The company said the dollar growth of liquid tea was up 17.3% and liquid coffee was up 16.6% in US grocery stores. Additionally, refrigerated liquid tea was up 13.5% for the year.
In the fresh department of the store, tea was up 17.8% on the year, according to Nielsen. While liquid tea refers to shelf-stable products with an extended life, teas from the fresh department likely have fewer preservatives and a shorter shelf life.
“Having similar products in various areas of the store allows both retailers and manufacturers increased opportunity to merchandise items,” Carman Allison, VP of consumer insights at Nielsen, told BeverageDaily.
Out of home, but healthy, consumption rising
Out of home consumption saw an increase across the board in 2015, Allison said, something she expects to continue well into this year.
“Consumers have become more sophisticated over the past number of years with a growing tea and coffee culture,” Allison said. “Retailers are paying attention and are expanding their offering to win over the beverage occasion as well as consumer needs for more variety and formats.”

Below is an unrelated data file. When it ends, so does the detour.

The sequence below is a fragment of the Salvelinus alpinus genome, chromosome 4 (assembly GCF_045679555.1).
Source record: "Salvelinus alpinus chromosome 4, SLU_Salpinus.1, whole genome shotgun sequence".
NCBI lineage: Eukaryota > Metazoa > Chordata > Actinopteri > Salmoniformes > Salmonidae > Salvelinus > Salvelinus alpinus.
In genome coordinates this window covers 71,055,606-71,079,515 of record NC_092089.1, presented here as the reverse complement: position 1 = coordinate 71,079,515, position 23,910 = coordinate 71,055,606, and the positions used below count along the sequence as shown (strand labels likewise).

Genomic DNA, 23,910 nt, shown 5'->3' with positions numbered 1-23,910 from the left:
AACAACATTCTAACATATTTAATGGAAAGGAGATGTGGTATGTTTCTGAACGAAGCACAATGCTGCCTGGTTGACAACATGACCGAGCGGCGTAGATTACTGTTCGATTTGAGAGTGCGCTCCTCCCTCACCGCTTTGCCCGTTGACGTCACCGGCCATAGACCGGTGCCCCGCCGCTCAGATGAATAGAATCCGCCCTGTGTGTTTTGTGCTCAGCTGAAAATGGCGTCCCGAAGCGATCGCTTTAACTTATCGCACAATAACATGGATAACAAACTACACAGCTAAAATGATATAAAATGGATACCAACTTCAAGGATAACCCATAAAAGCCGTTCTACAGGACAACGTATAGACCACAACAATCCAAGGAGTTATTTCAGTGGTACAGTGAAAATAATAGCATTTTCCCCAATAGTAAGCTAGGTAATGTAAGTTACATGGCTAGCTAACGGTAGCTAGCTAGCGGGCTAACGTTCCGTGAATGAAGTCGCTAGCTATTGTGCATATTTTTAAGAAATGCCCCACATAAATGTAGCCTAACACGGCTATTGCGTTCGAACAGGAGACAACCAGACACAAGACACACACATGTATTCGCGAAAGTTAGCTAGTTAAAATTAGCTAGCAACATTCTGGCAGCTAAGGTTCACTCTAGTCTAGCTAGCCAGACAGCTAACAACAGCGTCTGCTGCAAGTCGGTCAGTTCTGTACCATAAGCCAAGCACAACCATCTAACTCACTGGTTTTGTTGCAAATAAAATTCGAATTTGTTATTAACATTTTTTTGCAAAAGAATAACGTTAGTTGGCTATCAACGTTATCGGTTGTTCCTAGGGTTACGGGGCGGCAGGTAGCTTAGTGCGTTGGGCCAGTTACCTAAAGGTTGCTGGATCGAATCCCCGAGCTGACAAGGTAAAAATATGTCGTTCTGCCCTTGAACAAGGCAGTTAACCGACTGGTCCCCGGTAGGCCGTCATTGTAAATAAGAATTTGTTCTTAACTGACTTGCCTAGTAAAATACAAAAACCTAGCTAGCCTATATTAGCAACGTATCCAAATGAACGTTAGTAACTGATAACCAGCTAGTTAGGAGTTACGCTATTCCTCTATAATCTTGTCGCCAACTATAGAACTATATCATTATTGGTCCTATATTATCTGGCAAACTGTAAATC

Consumption of sugary beverages, such as soda, has slid way down. Consumers are now more focused than ever on health and wellness; with coffee and tea, Allison said consumers are able to get their caffeine fix without having to consume added sugar.
“In addition the growth and influence of Asian consumers and cultures will continue to fuel new formats of tea,” she said. “The rise in consumption for one beverage, as with all products, comes at the expense of another beverage.”
What will 2016 bring?
While Allison said there will always be niche players in the beverage industry that serve a role with a specific group of consumers, the rise of unique products like kombucha will be dependent on their distribution, availability and demand.
“Retailers are always looking to differentiate and unique products [are] a great place to focus,” she said.
Both dairy and grocery products are slated to grow in 2016, Allison said. Dairy is slated to grow 3.2% on the year and non-food grocery is forecasted to grow 1.4%, data from Nielsen shows.